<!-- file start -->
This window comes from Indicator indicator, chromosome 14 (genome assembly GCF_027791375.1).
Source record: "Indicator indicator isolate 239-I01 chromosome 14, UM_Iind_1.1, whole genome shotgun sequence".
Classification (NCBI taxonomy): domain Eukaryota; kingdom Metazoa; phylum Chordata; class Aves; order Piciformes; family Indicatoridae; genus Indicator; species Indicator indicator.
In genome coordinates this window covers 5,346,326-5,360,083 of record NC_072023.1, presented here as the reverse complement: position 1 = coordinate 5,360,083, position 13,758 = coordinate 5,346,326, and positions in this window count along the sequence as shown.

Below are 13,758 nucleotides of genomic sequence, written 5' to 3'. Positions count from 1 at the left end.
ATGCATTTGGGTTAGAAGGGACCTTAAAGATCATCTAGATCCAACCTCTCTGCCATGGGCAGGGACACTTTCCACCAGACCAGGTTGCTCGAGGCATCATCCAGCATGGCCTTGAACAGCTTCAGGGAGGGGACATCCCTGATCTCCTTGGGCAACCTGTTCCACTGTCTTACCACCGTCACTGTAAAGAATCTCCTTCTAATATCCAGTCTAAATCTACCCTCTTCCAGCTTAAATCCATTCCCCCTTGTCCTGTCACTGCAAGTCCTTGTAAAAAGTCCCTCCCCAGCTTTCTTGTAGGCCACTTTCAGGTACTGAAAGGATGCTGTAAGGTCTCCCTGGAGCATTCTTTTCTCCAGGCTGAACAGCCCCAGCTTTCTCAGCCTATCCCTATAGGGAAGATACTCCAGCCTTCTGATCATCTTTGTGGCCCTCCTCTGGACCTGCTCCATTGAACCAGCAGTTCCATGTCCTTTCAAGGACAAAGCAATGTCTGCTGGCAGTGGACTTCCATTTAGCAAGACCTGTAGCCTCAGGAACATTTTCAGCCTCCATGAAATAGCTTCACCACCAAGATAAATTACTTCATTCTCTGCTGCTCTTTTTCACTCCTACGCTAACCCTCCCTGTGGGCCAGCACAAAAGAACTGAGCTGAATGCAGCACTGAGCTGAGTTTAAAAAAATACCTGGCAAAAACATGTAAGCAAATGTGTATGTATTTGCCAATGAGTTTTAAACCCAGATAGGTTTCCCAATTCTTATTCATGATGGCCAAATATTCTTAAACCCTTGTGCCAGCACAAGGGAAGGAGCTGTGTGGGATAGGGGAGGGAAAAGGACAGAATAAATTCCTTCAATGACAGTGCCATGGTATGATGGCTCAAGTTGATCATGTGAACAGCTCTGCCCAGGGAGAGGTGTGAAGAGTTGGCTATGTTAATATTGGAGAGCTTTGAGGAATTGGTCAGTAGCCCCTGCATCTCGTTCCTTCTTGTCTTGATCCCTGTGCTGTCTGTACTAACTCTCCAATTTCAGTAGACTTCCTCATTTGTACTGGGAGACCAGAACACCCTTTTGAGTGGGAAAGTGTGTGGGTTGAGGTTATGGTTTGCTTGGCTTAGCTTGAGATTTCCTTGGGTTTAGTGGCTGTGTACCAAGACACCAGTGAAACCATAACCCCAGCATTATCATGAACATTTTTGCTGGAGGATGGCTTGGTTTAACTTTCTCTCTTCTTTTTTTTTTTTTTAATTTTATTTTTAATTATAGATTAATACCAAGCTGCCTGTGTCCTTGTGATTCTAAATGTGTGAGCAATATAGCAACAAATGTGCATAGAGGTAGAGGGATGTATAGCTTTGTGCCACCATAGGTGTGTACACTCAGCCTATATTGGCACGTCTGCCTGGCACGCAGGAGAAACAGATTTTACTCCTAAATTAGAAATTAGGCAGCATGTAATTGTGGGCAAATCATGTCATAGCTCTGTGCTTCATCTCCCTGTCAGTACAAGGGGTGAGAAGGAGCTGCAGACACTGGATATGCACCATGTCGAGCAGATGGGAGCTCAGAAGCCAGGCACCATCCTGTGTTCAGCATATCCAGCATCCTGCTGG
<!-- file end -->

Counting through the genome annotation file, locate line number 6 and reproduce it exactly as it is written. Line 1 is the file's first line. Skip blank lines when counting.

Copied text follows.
ATGCATTTGGGTTAGAAGGGACCTTAAAGATCATCTAGATCCAACCTCTCTGCCATGGGCAGGGACACTTTCCACCAGACCAGGTTGCTCGAGGCATCATCCAGCATGGCCTTGAACAGCTTCAGGGAGGGGACATCCCTGATCTCCTTGGGCAACCTGTTCCACTGTCTTACCACCGTCACTGTAAAGAATCTCCTTCTAATATCCAGTCTAAATCTACCCTCTTCCAGCTTAAATCCATTCCCCCTTGTCCTGTCACTGCAAGTCCTTGTAAAAAGTCCCTCCCCAGCTTTCTTGTAGGCCACTTTCAGGTACTGAAAGGATGCTGTAAGGTCTCCCTGGAGCATTCTTTTCTCCAGGCTGAACAGCCCCAGCTTTCTCAGCCTATCCCTATAGGGAAGATACTCCAGCCTTCTGATCATCTTTGTGGCCCTCCTCTGGACCTGCTCCATTGAACCAGCAGTTCCATGTCCTTTCAAGGACAAAGCAATGTCTGCTGGCAGTGGACTTCCATTTAGCAAGACCTGTAGCCTCAGGAACATTTTCAGCCTCCATGAAATAGCTTCACCACCAAGATAAATTACTTCATTCTCTGCTGCTCTTTTTCACTCCTACGCTAACCCTCCCTGTGGGCCAGCACAAAAGAACTGAGCTGAATGCAGCACTGAGCTGAGTTTAAAAAAATACCTGGCAAAAACATGTAAGCAAATGTGTATGTATTTGCCAATGAGTTTTAAACCCAGATAGGTTTCCCAATTCTTATTCATGATGGCCAAATATTCTTAAACCCTTGTGCCAGCACAAGGGAAGGAGCTGTGTGGGATAGGGGAGGGAAAAGGACAGAATAAATTCCTTCAATGACAGTGCCATGGTATGATGGCTCAAGTTGATCATGTGAACAGCTCTGCCCAGGGAGAGGTGTGAAGAGTTGGCTATGTTAATATTGGAGAGCTTTGAGGAATTGGTCAGTAGCCCCTGCATCTCGTTCCTTCTTGTCTTGATCCCTGTGCTGTCTGTACTAACTCTCCAATTTCAGTAGACTTCCTCATTTGTACTGGGAGACCAGAACACCCTTTTGAGTGGGAAAGTGTGTGGGTTGAGGTTATGGTTTGCTTGGCTTAGCTTGAGATTTCCTTGGGTTTAGTGGCTGTGTACCAAGACACCAGTGAAACCATAACCCCAGCATTATCATGAACATTTTTGCTGGAGGATGGCTTGGTTTAACTTTCTCTCTTCTTTTTTTTTTTTTTAATTTTATTTTTAATTATAGATTAATACCAAGCTGCCTGTGTCCTTGTGATTCTAAATGTGTGAGCAATATAGCAACAAATGTGCATAGAGGTAGAGGGATGTATAGCTTTGTGCCACCATAGGTGTGTACACTCAGCCTATATTGGCACGTCTGCCTGGCACGCAGGAGAAACAGATTTTACTCCTAAATTAGAAATTAGGCAGCATGTAATTGTGGGCAAATCATGTCATAGCTCTGTGCTTCATCTCCCTGTCAGTACAAGGGGTGAGAAGGAGCTGCAGACACTGGATATGCACCATGTCGAGCAGATGGGAGCTCAGAAGCCAGGCACCATCCTGTGTTCAGCATATCCAGCATCCTGCTGG